Simpson v. Best Western International, Inc.

Filing 27

ORDER by Judge Joseph C. Spero Denying 5 Motion to Change Venue; Denying 8 Motion to Dismiss (jcslc2, COURT STAFF) (Filed on 11/13/2012)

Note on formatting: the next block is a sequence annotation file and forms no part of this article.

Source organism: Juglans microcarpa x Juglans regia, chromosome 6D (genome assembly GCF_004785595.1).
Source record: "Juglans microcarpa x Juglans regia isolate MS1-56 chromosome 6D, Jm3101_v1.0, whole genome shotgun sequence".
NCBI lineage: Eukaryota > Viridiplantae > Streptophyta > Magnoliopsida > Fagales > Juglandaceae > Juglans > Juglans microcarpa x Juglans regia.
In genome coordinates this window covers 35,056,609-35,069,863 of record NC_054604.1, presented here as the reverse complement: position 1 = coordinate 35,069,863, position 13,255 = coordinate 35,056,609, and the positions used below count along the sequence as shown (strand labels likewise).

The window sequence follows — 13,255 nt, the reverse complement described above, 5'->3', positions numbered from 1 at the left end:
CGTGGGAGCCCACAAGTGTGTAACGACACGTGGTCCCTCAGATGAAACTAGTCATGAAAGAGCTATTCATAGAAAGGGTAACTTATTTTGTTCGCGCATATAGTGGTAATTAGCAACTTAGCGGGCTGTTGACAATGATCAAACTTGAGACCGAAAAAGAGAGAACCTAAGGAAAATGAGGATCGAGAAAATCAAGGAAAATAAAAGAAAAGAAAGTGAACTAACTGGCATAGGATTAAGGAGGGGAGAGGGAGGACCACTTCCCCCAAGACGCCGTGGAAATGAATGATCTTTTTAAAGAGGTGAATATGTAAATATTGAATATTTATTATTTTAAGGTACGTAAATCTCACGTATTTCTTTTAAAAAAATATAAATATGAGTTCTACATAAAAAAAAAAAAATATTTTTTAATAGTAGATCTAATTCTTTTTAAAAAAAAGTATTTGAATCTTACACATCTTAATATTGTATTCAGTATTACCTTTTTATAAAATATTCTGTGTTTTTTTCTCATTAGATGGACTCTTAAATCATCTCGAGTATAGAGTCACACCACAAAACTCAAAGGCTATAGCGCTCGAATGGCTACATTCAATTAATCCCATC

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1 2 3 UNITED STATES DISTRICT COURT 4 NORTHERN DISTRICT OF CALIFORNIA 5 6 7 Latroya Simpson, individually and on behalf of a class of similarly situated individuals, 8 9 10 Plaintiff, v. Best Western International, Inc., ORDER DENYING DEFENDANT'S MOTION TO TRANSFER VENUE TO THE CENTRAL DISTRICT AND DENYING DEFENDANT’S MOTION TO DISMISS [Dkt. Nos. 5, 8]. Defendant. 11 United States District Court Northern District of California Case No.: 3:12-cv-04672-JCS 12 13 14 I. INTRODUCTION Before the Court are Defendant Best Western International, Inc.’s (“Defendant” or “Best 15 Western”) Motion to Transfer Venue and Motion to Dismiss Plaintiff Latroya Simpson’s 16 (“Plaintiff” or “Simpson”) Complaint. Plaintiff brings this action on behalf of herself and a class 17 of similarly situated individuals, asserting Best Western violated California Penal Code § 632.7 18 when its reservation center recorded her phone calls made with a cellular phone. Defendant 19 moves the Court to transfer this action to the Central District of California because the Honorable 20 Manuel L. Real recently decided a similar issue, and because this action is just one of seven cases 21 filed by Simpson in an effort to forum shop around Judge Real’s decision. Defendant also moves 22 the Court to dismiss this case for Plaintiff’s failure to state a claim, or in the alternative, strike 23 class allegations. Defendant contends Plaintiff fails to state a claim under § 632.7 because § 24 632.7 only applies to confidential communications, and/or only applies to third parties to a phone 25 conversation. The Court held a hearing on November 9, 2012, at 9:30a.m. For the reasons set 26 forth below, both Motions are DENIED.1 27 28 1 The parties have consented to the jurisdiction of the undersigned magistrate judge pursuant to 28 U.S.C. § 636(c). 1 2 II. REQUESTS FOR JUDICIAL NOTICE Rule 201(b) of the Federal Rules of Evidence provides that a “court may judicially notice 3 a fact that is not subject to reasonable dispute because it: (1) is generally known within the trial 4 court’s territorial jurisdiction; or (2) can be accurately and readily determined from sources whose 5 accuracy cannot be reasonably be questioned.” Fed.R.Evid. 201(b). 6 A. Court Documents Submitted with the Parties’ Motions 7 Defendant requests the Court to take judicial notice of various state court complaints filed 8 by Plaintiff or Plaintiff’s lawyers against large hotel grounds in various counties across Northern 9 California. See Dkt. No. 9 (Request for Judicial Notice in Support of Defendant’s Motion to Dismiss) (“RJN Motion to Dismiss”) Exhs. 4-11. “[A] court may take judicial notice of its own 11 United States District Court Northern District of California 10 records in other cases, as well as the records of an inferior court in other cases.” United States v. 12 Wilson, 631 F.2d 118, 119 (9th Cir. 1980); see also Santos v. Cnty. of Los Angeles Dep’t of 13 Children and Family Servs., 299 F.Supp.2d 1070 (C.D. Cal. 2004), affirmed 200 Fed.Appx. 681, 14 2006 WL 2521553 (district court took judicial notice of records in state court cases). The Court 15 hereby takes judicial notice of the following complaints: 16 1. Rick Young v. Hilton Worldwide, Inc., et al., C.D. Cal., Case No. 12-1788, originally 17 filed on January 27, 2012 in Los Angeles County Superior Court, Case No. BC 18 477922; 19 20 21 22 23 24 25 26 27 28 2. Latroya Simpson v. Vagabond Franchise System Inc., Case No. 2012-00126259-CV, Super. Ct. Sacramento, filed June 19, 2012; 3. Latroya Simpson v. Vantage Hospitality Group, Inc., Super. Ct. Alameda, Case No. RG 12637277, filed June 29, 2012; 4. Latroya Simpson v. Doubletree Management LLC, et al., Super. Ct. Contra Costa, Case No. C12-016033, filed July 3, 2012; 5. Laura McCabe and Latroya Simpson v. Intercontinental Hotels Group Resources, Inc., Case No. RG12637671, Super. Ct. Alameda, filed July 3, 2012; 6. Latroya Simpson v. Ramada Worldwide, Inc., Case No. CV174549, Super Ct. Santa Cruz, filed July 3, 2012; 2 1 7. Andre McMachon and Latroya Simpson v. Embassy Suites Management, Case No. 2 3 CGC-12-522496, Super. Ct. San Francisco, filed July 18, 2012; and 8. Joyce Roberts v. Wyndham International Inc., Case No. RG 12639819, Super. Ct. 4 Alameda, filed July 18, 2012. 5 RJN Motion to Dismiss, Exhs. 4-11. The Court also takes judicial notice of Judge Real’s Order in 6 Rick Young v. Hilton. See RJN Motion to Dismiss, Exh. 3. The Court also grants Plaintiff’s 7 request for judicial notice of various court documents submitted with Plaintiff’s Oppositions to 8 Defendant’s Motion to Transfer the Motion to Dismiss. See Dkt. No. 18, Attachment #2 9 (Plaintiff’s Request for Judicial Notice in Support of Plaintiff’s Opposition to Defendant’s Motion to Transfer), Exhs. 1-6; Dkt. No 19, Attachment #1 (Plaintiff’s Request for Judicial Notice in 11 United States District Court Northern District of California 10 Support of Plaintiff’s Opposition to Defendant’s Motion to Dismiss). 12 B. Legislative History Submitted with Defendant’s Reply for Motion to Dismiss 13 Defendant submitted an additional Request for Judicial Notice with its Reply to Plaintiff’s 14 Opposition to Defendant’s Motion to Dismiss. See Dkt. No. 23. Plaintiff objects on grounds 15 these documents were improperly submitted with Defendant’s Reply. See Dkt. No. 24. However, 16 Plaintiff does not state any substantive challenge to proposed evidence, and instead relies on the 17 contention that under Local Rules 7-3(a) and (d), any opposition or comments to reply evidence 18 must be submitted within the Plaintiff’s Opposition. Plaintiff is incorrect. Local Rule 7-3(d) 19 proscribes a party from submitting additional memoranda after the reply except in limited 20 circumstances, such as when the moving party submits new evidence with the reply. In that case, 21 “the opposing party may file within 7 days after the reply is filed, and serve an Objection to Reply 22 Evidence, which may not exceed 5 pages of text, stating its objections to the new evidence[.]” 23 Local Rule 7-3(d)(1). Although such filing “may not include further argument on the motion[,]” 24 the objecting party should state some substantive challenge to the evidence to which he or she 25 objects. Defendant was permitted to submit an additional Request for Judicial Notice with its 26 reply. See Fed.R.Evid. 201(d) (“The court may take judicial notice at any stage of the 27 proceeding.”) (emphasis added); see also Local Rule 7-3(c) (“Any reply to an opposition may 28 3 1 include affidavits or declarations”). Because Plaintiff failed to meaningfully object to this 2 Request for Judicial Notice, Plaintiff’s objection is overruled. 3 Defendant requests the Court to take judicial notice of various items with its Reply. The 4 Court grants Defendant’s request for judicial notice with regard to the California Statutes of 1985 5 and 1990, as well as the Honorable Dale Fischer’s Order in Nader v. Capital One Bank. See Dkt. 6 No. 23, Exhs. 1-2, 5. The Court also takes judicial notice of the AB 2465 (Cal. Penal Code § 7 632.7) Author’s Statement of Intent. See Dkt. No. 23, Exh. 4; Chaker v. Crogan, 428 F.3d 1215, 8 1223 n.8 (9th Cir. 2005) (taking judicial notice of legislative history for California statutes). 9 However, the Court’s own search for California Penal Code § 632.7’s legislative history was much broader, and revealed an additional paragraph in the Statement of Intent, which is cited in 11 United States District Court Northern District of California 10 this Order and which was absent in the Statement of Intent submitted by Defendant. Moreover, 12 the Court declines to take judicial notice of the letter written by Michael S. Sands to 13 Assemblymembers Phil Isenberg and Lloyd Connelly (dated August 31, 1991), because 14 Defendant did not provide any legal support that such a letter is judicially noticeable. 15 III. 16 BACKGROUND Plaintiff alleges that between July 2011 and September 2011, she called Best Western’s 17 reservation center using her cellular phone to make reservations, and her calls were recorded 18 without her knowledge or consent. See Dkt. No. 1, Exh. A (“Compl.”) ¶¶ 17, 18. Plaintiff alleges 19 she shared sensitive personal information during these phone calls, such as her name and her 20 credit card information. Id. ¶ 17. Plaintiff alleges she had a reasonable expectation that her 21 telephone conversation would remain private, and the recording of these conversations without 22 her consent was “highly offensive.” Id. ¶ 19. Plaintiff asserts that Best Western violated 23 California Penal Code § 632.7 when it recorded her phone calls without consent. Id. ¶¶ 33-38. 24 Plaintiff brings one cause of action under California Penal Code § 632.7 on behalf of herself and 25 class of similarly situated individuals defined as: 26 27 28 All California residents who, at any time during the applicable limitations period preceding the filing of this Complaint through the date of resolution, participated in one or more telephone conversations with the Best Western central reservations call center from a cellular or cordless telephone located in California and whose 4 1 2 3 4 5 6 7 8 9 10 United States District Court Northern District of California 11 12 13 14 15 16 17 18 19 20 calls with the Best Western central reservations call center were recorded and/or monitored by Defendants surreptitiously or without disclosure. Id. ¶ 20. Plaintiff requests “$5,000 in statutory damages per violation, even in the absence of proof of actual damages[.]” Id. ¶ 38; see Cal. Penal Code § 637.2.2 On July 18, 2012, the Honorable Manuel L. Real from the Central District of California recently dismissed a similar case filed by the same lawyers that represent Plaintiff in this case against Hilton Worldwide, Inc. (“Hilton”). See RJN Motion to Dismiss, Exh. 3 (Judge Real’s order in Rick Young v. Hilton Worldwide, Inc., et al., C.D. Cal., Case No. 12-1788) (“Young”). The complaint in Young was very similar to the Complaint in this case, except the fact the complaint in Young contained two causes of action, asserting violations of both California Penal Code § 632 and California Penal Code § 632.7. See RJN Motion to Transfer, Exh. 4 (Rick Young’s complaint against Hilton) at 8-9. Judge Real dismissed the complaint with prejudice by finding that Hilton did not violate § 632 when it recorded the plaintiff’s calls because there was no reasonable expectation of privacy, an essential element of a § 632 claim. Young, at 1-2; see also Flanagan v. Flanagan, 27 Cal.4th 766 (2002). However, Judge Real did not expressly rule on the second cause of action asserting a violation of § 632.7. See Young, at 1-2. On July 20, 2012, two days after Judge Real dismissed the complaint in Young, Plaintiff filed the instant Complaint in the Superior Court of the State of California for the County of Alameda. Dkt. No. 1, Exh. A (“Compl.”) at 5. Defendant removed the action to the Northern District of California on September 7, 2012. Dkt. No. 1 at 1. In addition to filing the instant Complaint, Plaintiff filed six other complaints against other large hotel groups in state courts 21 22 23 24 25 26 27 28 2 Section 637.2 allows for an individual cause of action for violations of § 632.7, and states in relevant part: “(a) Any person who has been injured by a violation of this chapter may bring an action against the person who committed the violation for the greater of the following amounts: (1) Five thousand dollars ($5,000). (2) Three times the amount of actual damages, if any, sustained by the plaintiff. (b) Any person may, in accordance with Chapter 3 (commencing with Section 525) of Title 7 of Part 2 of the Code of Civil Procedure, bring an action to enjoin and restrain any violation of this chapter, and may in the same action seek damages as provided by subdivision (a). (c) It is not a necessary prerequisite to an action pursuant to this section that the plaintiff has suffered, or be threatened with, actual damages.” Cal. Penal Code § 637.2 (emphasis added). 5 1 across counties in Northern California within one month of Judge Real’s dismissal. See RJN 2 Motion to Dismiss, Exhs. 5-8, 10-11. All complaints were filed by the same lawyers, who also 3 filed one more complaint on behalf of another class representative plaintiff in Alameda. See id. at 4 Exh. 9. All the complaints include class allegations under § 632.7 against various hotels who 5 record incoming calls from customers making reservations. See id. at Exhs. 4-11. Two of these 6 complaints also include class allegations asserting violations of § 632. See id. at Exhs. 7, 9. 7 On September 14, 2012, Defendant filed two motions. See Dkt. Nos. 5, 8. The first is a Motion to Transfer Venue to the Central District of California based on Judge Real’s decision in 9 Young and Plaintiff’s filing of several similar complaints in different counties across Northern 10 California. Dkt. No. 5 (“Motion to Transfer”). The second is a Motion to Dismiss Plaintiff’s 11 United States District Court Northern District of California 8 Complaint, or in the Alternative, Strike Class Allegations. Dkt. No. 8 (“Motion to Dismiss”). 12 Defendant has requested the Court to consider the Motion to Transfer before the Motion to 13 Dismiss. Motion to Dismiss at 1 n. 3. 14 IV. 15 DISCUSSION A. 16 Motion to Transfer Venue 1. 17 Legal Standard under 28 U.S.C. § 1404(a) A case may be transferred “[f]or the convenience of parties and witnesses, in the interests 18 of justice,” to “any other district or division where it might have been brought[.]” 28 U.S.C. § 19 1404(a). There are two prongs to this analysis. First, the transferee district must be a district 20 where the case could have originally been filed, meaning the court has jurisdiction and venue is 21 proper. Wireless Consumers Alliance, Inc. v. T-Mobile USA, Inc., No. 03-3711 (MHP), 2003 WL 22 22387598, at *1 (N.D. Cal. Oct. 14, 2003). The moving party bears the burden to prove this first 23 step. Commodity Futures Trading Comm’n v. Savage, 611 F.2d 270, 279 (9th Cir. 1979). If the 24 first prong is satisfied, the court decides in its discretion whether to grant or deny a motion to 25 transfer, balancing “the plaintiff’s interest to freely choose a litigation forum against the aggregate 26 considerations of convenience of the defendants and witnesses and the interests of justice.” 27 Wireless Consumers, 2003 WL 22387598, at *1; 28 U.S.C. § 1404(a). 28 // 6 1 2. Analysis 2 Plaintiff does not dispute that this case could have been filed in the Central District. The 3 Central District would have subject-matter jurisdiction under CAFA. The Central District would 4 have personal jurisdiction over all parties, as Plaintiff alleges she is a resident of California, and 5 Best Western does not contest personal jurisdiction. Compl. ¶ 4. Finally, venue is proper because 6 Plaintiff’s allegations encompass all calls made to Best Western throughout California, many of 7 which will have been made from the Central District, thus “a substantial part of the events or 8 omissions giving rise to the claim occurred” in the Central District. See Compl. ¶ 20; 28 U.S.C. § 9 1391(b)(2). The Court therefore concludes the first prong of the transfer analysis is satisfied. See 10 28 U.S.C. § 1404(a). United States District Court Northern District of California 11 Having determined this action could have been brought in the Central District of 12 California, the Court now considers whether transfer would be in the interests of justice and/or 13 more convenient for the parties and witnesses. See 28 U.S.C. § 1404(a). Defendant contends 14 transfer is in the interest of justice because it would promote judicial efficiency, as Judge Real 15 recently decided essentially the same case in Young. Defendant also argues that Plaintiff’s filing 16 of six similar complaints in counties across Northern California is evidence of her attempt to 17 forum shop around Judge Real’s unfavorable precedent. Moreover, Defendant contends 18 Plaintiff’s choice of forum is not entitled to substantial weight because she brings this case in a 19 representative capacity and does not reside in the Northern District. Defendant also argues the 20 convenience factors in this case are neutral. Plaintiff opposes Defendant’s Motion to Transfer on 21 all of these grounds. 22 The Motion to Transfer is denied. First, the two actions have no parties in common. 23 Second, Judge Real explicitly addressed only the applicability of § 632 to calls made to a hotel’s 24 reservation line, not the applicability of § 632.7, which is asserted here. The Court can find no 25 case where transfer was granted in such a circumstance. Moreover, Defendant’s assertion of 26 forum shopping by Plaintiff is without merit. One could just as easily accuse Defendant of using 27 the Motion to Transfer to shop for a more favorable forum—in light of the fact that none of the 28 parties to this case were parties to the Young case. 7 1 B. 2 3 Motion to Dismiss 1. Legal Standard under Rule 12(b)(6) A complaint may be dismissed for failure to state a claim for which relief can be granted 4 under Rule 12(b)(6) of the Federal Rules of Civil Procedure. Fed.R.Civ.P. 12(b)(6). “The 5 purpose of a motion to dismiss under Rule 12(b)(6) is to test the legal sufficiency of the 6 complaint.” N.Star. Int’l v. Ariz. Corp. Comm’n, 720 F.2d 578, 581 (9th Cir. 1983). In ruling on 7 a motion to dismiss under Rule 12(b)(6), the Court takes “all allegations of material fact as true 8 and contrue(s) them in the lights most favorable to the non-moving party.” Parks Sch. of Bus. v. 9 Symington, 51 F.3d 1480, 1484 (9th Cir. 1990). 10 Generally, the plaintiff’s burden at the pleading stage is relatively light. Rule 8(a) requires United States District Court Northern District of California 11 a “short and plain statement of the claim showing that the pleader is entitled to relief.” 12 Fed.R.Civ.P. 8(a)(2). The complaint need not contain “detailed factual allegations,” but must 13 allege facts sufficient to “state a claim to relief that is plausible on its face.” Ashcroft v. Iqbal, 14 556 U.S. 662, 663 (2009) (citing Bell Atl. Corp. v. Twombly, 550 U.S. 544, 547 (2007)). The 15 factual allegations must be definite enough to “raise a right to relief above the speculative level on 16 the assumption that all of the complaint’s allegations are true.” Twombly, 550 U.S. at 545. 17 “[T]he tenet that a court must accept a complaint’s allegations as true is inapplicable to threadbare 18 recitals of a cause of action’s elements, supported by mere conclusory statements.” Iqbal, 556 19 U.S. at 663. 20 21 2. Analysis Section 632.7 prohibits the recording of communications made through at least one 22 cellular or cordless telephone. The statute provides that criminal penalties will be imposed on 23 “[e]very person who, without the consent of all parties to a communication, intercepts or receives 24 and intentionally records or assists in the interception or reception and intentional recordation of, 25 a communication transmitted” where at least one party uses a cellular or cordless phone. Cal. 26 Penal Code § 632.7(a).3 27 28 3 The full text of § 632.7(a) reads: “Every person who, without the consent of all parties to a communication, intercepts or receives and intentionally records, or assists in the interception or reception and intentional recordation of, a communication transmitted between two cellular 8 1 Defendant contends Plaintiff has failed to state a claim for relief under § 632.7 for two 2 reasons. First, Defendant argues that § 632.7 only applies to “confidential communications” in 3 which a party to a telephone conversation has a reasonable expectation of privacy. Defendant 4 contends Plaintiff had no reasonable expectation of privacy in her calls to Best Western’s 5 reservation center, and therefore fails to state a claim for relief. Next, Defendant argues that § 6 632.7 does not apply to participants of a communication (such as Plaintiff and Defendant), but 7 only to third parties. 8 9 i. Whether § 632.7 is Limited to Confidential Communications Section 632.7 is one of three statutes that compose California’s Cordless and Cellular Radio Telephone Privacy Act, which is a subset of California’s Invasion of Privacy Act. In 1967, 11 United States District Court Northern District of California 10 the California Legislature passed the Invasion of Privacy Act to prevent invasions of privacy 12 facilitated by society’s growing use of technology. See Cal. Penal Code §§ 630 et seq. Section 13 632, which is not at issue in this case, was one of the initial statutes passed in 1967. See id. 14 Section 632 prohibits intentional eavesdropping upon or recording of “confidential 15 communications” on telephones or other devices. See Cal. Penal Code § 632.4 In Flanagan v. 16 Flanagan, the California Supreme Court held that “a conversation is confidential under section 17 632 if a party to that conversation has an objectively reasonable expectation that the conversation 18 is not being overheard or recorded.” 27 Cal.4th 766, 776-77 (2002). 19 Defendant argues that because § 632 is limited to “confidential communications,” § 632.7 20 must also be limited to “confidential communications.” Defendant also argues that because the 21 California Legislature’s statutorily prescribed intent of the Invasion of Privacy Act is to protect 22 23 24 25 26 27 28 radio telephones, a cellular radio telephone and a landline telephone, two cordless telephones, a cordless telephone and a landline telephone, or a cordless telephone and a cellular radio telephone, shall be punished by a fine not exceeding two thousand five hundred dollars ($2,500), or by imprisonment in a county jail not exceeding one year, or in the state prison, or by both that fine and imprisonment.” Cal. Penal Code § 632.7(a). 4 Section 632(a) reads, in relevant part: “Every person who, intentionally and without the consent of all parties to a confidential communication, by means of any electronic amplifying or recording device, eavesdrops upon or records the confidential communication, whether the communication is carried on among the parties in the presence of one another or by means of a telegraph, telephone, or other device, except a radio, shall be punished[.]” Cal. Penal Code § 632(a). 9 1 “private communications,” see § 630, this Court should limit the scope of § 632.7 to confidential 2 communications. However, Defendant’s arguments are contrary to the text of § 632.7. See 3 Delaney v. Superior Court, 50 Cal.3d 785, 798 (1990) (statutory construction begins with the 4 language of the statue). There is a significant difference between the text of § 632 and § 632.7. 5 Only § 632 includes the words “confidential communications,” thereby limiting the scope of that 6 statute to “confidential communications.” Section 632.7, however, does not include such 7 narrowing language. The California Supreme Court has noted this difference, and in Flanagan, 8 wrote that § 632.7 “applies to all communications, not just confidential communications.” 9 Flanagan, 267 Cal.4th at 771 n. 2.5 Defendant does not attempt to explain this statement in Flanagan, and provides no compelling reason why this Court should diverge from the Supreme 11 United States District Court Northern District of California 10 Court’s guidance. Therefore, the Court holds that § 632.7 “applies to all communications, not just 12 confidential communications.” Id. According, the Court will not dismiss Plaintiff’s § 632.7 13 claim on this ground. ii. 14 15 Whether § 632.7 is Limited to Third Parties Defendant next argues that § 632.7 does not apply to participants of a cellular or cordless 16 telephone conversation. Section 632.7 imposes penalties on “[e]very person who, without the 17 consent of all parties to a communication, intercepts or receives and intentionally records … a 18 communication” where at least one party uses a cellular or cordless phone. Cal. Penal Code § 19 632.7(a) (emphasis added). Defendant argues only a third party “intercepts or receives” a cellular 20 or cordless communication, and because Best Western was a party to all of the alleged 21 communications in this case, Plaintiff’s § 632.7 claim fails as a matter of law. 22 23 To determine whether Defendant’s interpretation of § 632.7 is correct, the Court turns to California’s principles of statutory construction. “Under California law, statutory construction 24 25 26 27 28 5 The court in Flanagan further noted: “Significantly, those [wireless] statutes protect against interception or recording of any communication. When the Legislature determined that there was no practical means of protecting cordless and cellular phone conversations from accidental eavesdropping, it chose to protect all such conversations from malicious or intentional eavesdropping or recording, rather than protecting only conversations where a party wanted to keep the content secret.” Flanagan, 267 Cal.4th at 776. 10 1 begins with the language of the statute … if the language of the statue is clear and unambiguous, 2 the statutory analysis ends.” Viceroy Gold Corp. v. Aubry, 75 F.3d 482, 490 (9th Cir. 1996) 3 (citing Delaney, 50 Cal.3d at 798). “When the wording of the statute is ambiguous, however, a 4 court may consider extrinsic evidence of the legislature’s intent, ‘including the statutory scheme 5 of which the provision is a party, the history and background of the statute, the apparent purpose, 6 and any considerations of constitutionality.’” In re First T.D. & Inv., Inc. v. Chang, 253 F.3d 7 520, 527 (9th Cir. 2001) (quoting Hughes v. Bd. of Architectural Examiners, 17 Cal.4th 763, 776 8 (1998). 9 Although the Court finds no California state case law addressing the interpretation of § 632.7 at issue here, a district court from the Central District recently considered this exact 11 United States District Court Northern District of California 10 question. See Brown v. Defender Security Co., No. 12-7319, 2012 WL 5308964 (C.D. Cal. Oct. 12 22, 2012). In Brown, the court found it “clear and unambiguous” from the text of the statute that 13 “§ 632.7 prevents a party to a cell phone conversation from recording it without the consent of all 14 parties to the conversation.” Id. at *5 (emphasis added). The court reasoned that “as a matter of 15 common usage, the participants in a conversation ‘receive’ communications from each other.” Id. 16 The court also found support in the disjunctive “or” between the words “intercepts” and 17 “receives,” and held that because “‘intercepts’ is most naturally interpreted to refer to conduct 18 whereby an unknown party secretly accesses a conversation, ‘receives’ is naturally read to refer to 19 something other than access to a conversation by an unknown interloper.” Id. Because the court 20 believed the language in § 632.7 to be “clear and unambiguous,” the court felt “no need to 21 consider legislative history.” Id. at *5 n. 3. 22 With regard to whether § 632.7’s language is “clear and unambiguous,” the Court 23 respectfully disagrees. Rather, this Court finds the term “receives” in § 632.7 to be susceptible to 24 at least two plausible interpretations. On the one hand, the word “receives” could mean a third 25 party who inadvertently “receives” a cellular communication by happenstance, as opposed to 26 “intercepting” the cellular communication intentionally. Defendant provides support for this 27 interpretation by showing that §§ 632.5-632.6, the other two statutes in the Cordless and Cellular 28 Radio Telephone Privacy Act, use the words “intercepting and receiving” to apply only to third 11 1 parties. On the other hand, “received” could have the meaning ascribed to it by the court in 2 Brown, that parties to a conversation “receive” communications from one another. See Brown, 3 2012 WL 5308964, *5. Because the Court finds the word “receives” to be ambiguous, it is 4 necessary to look to the legislative history of § 632.7 to determine whether the California 5 Legislature intended the statute to apply to participants of the telephone conversation, or just to 6 third parties. See Chang, 253 F.3d at 527 (quoting Hughes, 17 Cal.4th at 776). 7 In 1992, the California Legislature passed § 632.7 without any opposition. Cal. Dept. of 8 Consumer Affairs, Enrolled Bill Report on Assem. Bill No. 2465 (1992), at 4. The statute was 9 intended to “simply extend[] to persons who use cellular or cordless telephones the same protection from recordation that persons using ‘landline’ telephones presently enjoy.” Author 11 United States District Court Northern District of California 10 Lloyd G. Connelly’s Statement of Intent, Assem. Bill No. 2465 (1992), at 1. At the time, § 632 12 prohibited recording confidential communications, but the Legislature assumed that § 632 only 13 applied to communications made on landlines and not to communications made on cellular or 14 cordless phones. See Letter to Governor Pete Wilson from Assembly Member Lloyd G. Connelly 15 (July 2, 1992) (“under existing law, it is not illegal to record the otherwise private conversations 16 of persons using cellular or cordless telephones”). Moreover, at the time, §§ 632.5 and 632.6 17 protected communications made on cellular or cordless phones from malicious eavesdropping, 18 but those statutes did not protect against recording. See §§ 632.5-632.6. The Legislature sought 19 to fill in this gap by similarly prohibiting the recordation of communications made on cellular or 20 cordless phones. Notably, then-existing law prohibiting the recording of landline 21 communications extended to parties of the conversation. See Warner v. Kahn, 99 Cal.App. 3d 22 805 (1979) (stating the language in § 632 “has uniformly been construed to prohibit one party to a 23 confidential communication from recording that communication without the knowledge or 24 consent of the other party.”); see also Flanagan, 27 Cal.4th at 777 (holding a party to the 25 conversation liable). 26 With the Legislature’s intent in mind, § 632.7 may fairly be read to apply to parties to the 27 communication, as well to as third parties. Section 632.7 imposes penalties on “[e]very person 28 who, without the consent of all parties to a communication, intercepts or receives and 12 1 intentionally records” a cellular or cordless communication. Cal. Penal Code § 632.7(a) 2 (emphasis added). While the word “intercepts” is most naturally interpreted to refer to a third 3 party who accesses the communication, the word “receives” is much broader. Under an ordinary 4 use of the word, each party to a conversation “receives” communications as they hear the words 5 spoken to them from the other party. This is the interpretation of the word “receives” the Court 6 adopts today. 7 Defendant argues that because the other two statutes in the Cordless and Cellular Radio 8 Telephone Privacy Act (§§ 632.5-632.6) use the words “intercepting and receiving,” and because 9 these statutes only apply to third parties, § 632.7 should only apply to third parties as well. However, “intercepting and receiving” are not the words in §§ 632.5-632.6 which limit the scope 11 United States District Court Northern District of California 10 of these statutes to third parties. Sections §§ 632.5-632.6 prohibit eavesdropping upon 12 communications made on cellular or cordless phones, and impose penalties upon “[e]very person 13 who, maliciously and without the consent of all parties to the communication, intercepts, receives, 14 or assists in intercepting or receiving a communication[.]” Cal. Penal Code §§ 632.5-632.6 15 (emphasis added). The word “maliciously” narrows the scope of §§ 632.5-632.6 to third parties 16 because a party to the communication cannot act “maliciously” when they “receive” a 17 communication. 18 As explained above, the Court finds the word “receives” in § 632.7 to be ambiguous, as it 19 has many potential interpretations. However, the Legislature intended to extend the protections 20 against recording landline conversations—which applied to parties—to cellular communications. 21 Interpreting § 632.7 to only apply to third parties would defeat the Legislature’s intent. 22 Therefore, the Court finds that § 632.7 applies to parties to the communication as well as third 23 parties. Accordingly, Defendant’s Motion to Dismiss is DENIED. 24 C. Motion to Strike Class Allegations 25 Defendant has also requested alternative relief to strike the class allegations from 26 Plaintiff’s Complaint, and suggests three reasons why this Court should do so. Defendant’s first 27 argument is premised upon the assumption that § 632.7 only applies to confidential 28 communications. Because the Court has already decided that § 632.7 applies more broadly to any 13 1 com mmunication this argum fails. Th Court als declines to consider D n, ment he so o Defendant’s s second and 2 thir arguments in this stag of litigatio Although it is not pe se improp for a defe rd s ge on. h er per endant to 3 move to strike class allegat c tions before the motion f class cert t for tification, se Vinole v. ee 4 Cou untrywide Home Loans, Inc., 571 F.3d 935, 939 (9th Cir. 20 H 009), most co ourts decline to grant e 5 suc motions because “the shape and fo of a clas action evo ch orm ss olves only th hrough the p process of 6 disc covery.” In re Wal-Mar Stores, Inc Wage & H rt c. Hour Litig., 5 F. Supp. 2d 609, 615 (N.D. Cal. 505 . 5 7 200 07). Because the Court finds it proce e f edurally pro oper to allow for discove before co w ery onsidering 8 whether the pro oposed class is sound, Defendant’s m motion to str class alle rike egations is d denied 9 wit thout prejudi ice. 10 United States District Court Northern District of California 11 12 13 14 V. CONCL LUSION For the foregoing re easons, Defe endant’s Mot tion to Trans Venue t the Centra District sfer to al of California an Motion to Dismiss, or in the Alternative, Strik Class All C nd o r ke legations, are DENIED. IT IS SO ORDERE O ED. Dat Novemb 9, 2012 ted: ber 15 16 ___ __________ ___________ ________ Jos seph C. Sper ro Un nited States M Magistrate Ju udge 17 18 19 20 21 22 23 24 25 26 27 28 14